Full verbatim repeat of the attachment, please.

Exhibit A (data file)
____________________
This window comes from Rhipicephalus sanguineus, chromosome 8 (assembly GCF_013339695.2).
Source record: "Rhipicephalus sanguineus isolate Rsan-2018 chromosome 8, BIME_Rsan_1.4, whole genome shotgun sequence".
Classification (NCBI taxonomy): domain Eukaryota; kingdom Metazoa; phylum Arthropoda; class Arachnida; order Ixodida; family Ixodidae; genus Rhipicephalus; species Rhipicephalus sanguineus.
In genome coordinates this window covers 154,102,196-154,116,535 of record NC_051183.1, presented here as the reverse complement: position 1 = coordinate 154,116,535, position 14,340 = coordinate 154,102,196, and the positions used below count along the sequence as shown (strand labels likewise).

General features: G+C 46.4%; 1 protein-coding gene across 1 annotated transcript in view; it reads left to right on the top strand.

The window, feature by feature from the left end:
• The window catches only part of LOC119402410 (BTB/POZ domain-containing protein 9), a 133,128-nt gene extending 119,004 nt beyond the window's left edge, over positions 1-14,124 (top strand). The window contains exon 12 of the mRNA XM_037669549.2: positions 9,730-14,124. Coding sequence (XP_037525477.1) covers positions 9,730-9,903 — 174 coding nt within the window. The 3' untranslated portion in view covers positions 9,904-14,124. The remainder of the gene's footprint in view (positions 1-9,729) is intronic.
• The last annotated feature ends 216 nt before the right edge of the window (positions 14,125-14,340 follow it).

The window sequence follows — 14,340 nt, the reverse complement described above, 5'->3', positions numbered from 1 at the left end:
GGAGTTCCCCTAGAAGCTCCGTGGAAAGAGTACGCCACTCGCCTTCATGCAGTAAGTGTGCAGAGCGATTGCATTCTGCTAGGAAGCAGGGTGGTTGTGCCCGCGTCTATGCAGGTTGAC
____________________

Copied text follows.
This window comes from Rhipicephalus sanguineus, chromosome 8 (assembly GCF_013339695.2).
Source record: "Rhipicephalus sanguineus isolate Rsan-2018 chromosome 8, BIME_Rsan_1.4, whole genome shotgun sequence".
Classification (NCBI taxonomy): domain Eukaryota; kingdom Metazoa; phylum Arthropoda; class Arachnida; order Ixodida; family Ixodidae; genus Rhipicephalus; species Rhipicephalus sanguineus.
In genome coordinates this window covers 154,102,196-154,116,535 of record NC_051183.1, presented here as the reverse complement: position 1 = coordinate 154,116,535, position 14,340 = coordinate 154,102,196, and the positions used below count along the sequence as shown (strand labels likewise).

General features: G+C 46.4%; 1 protein-coding gene across 1 annotated transcript in view; it reads left to right on the top strand.

The window, feature by feature from the left end:
• The window catches only part of LOC119402410 (BTB/POZ domain-containing protein 9), a 133,128-nt gene extending 119,004 nt beyond the window's left edge, over positions 1-14,124 (top strand). The window contains exon 12 of the mRNA XM_037669549.2: positions 9,730-14,124. Coding sequence (XP_037525477.1) covers positions 9,730-9,903 — 174 coding nt within the window. The 3' untranslated portion in view covers positions 9,904-14,124. The remainder of the gene's footprint in view (positions 1-9,729) is intronic.
• The last annotated feature ends 216 nt before the right edge of the window (positions 14,125-14,340 follow it).

The window sequence follows — 14,340 nt, the reverse complement described above, 5'->3', positions numbered from 1 at the left end:
GGAGTTCCCCTAGAAGCTCCGTGGAAAGAGTACGCCACTCGCCTTCATGCAGTAAGTGTGCAGAGCGATTGCATTCTGCTAGGAAGCAGGGTGGTTGTGCCCGCGTCTATGCAGGTTGAC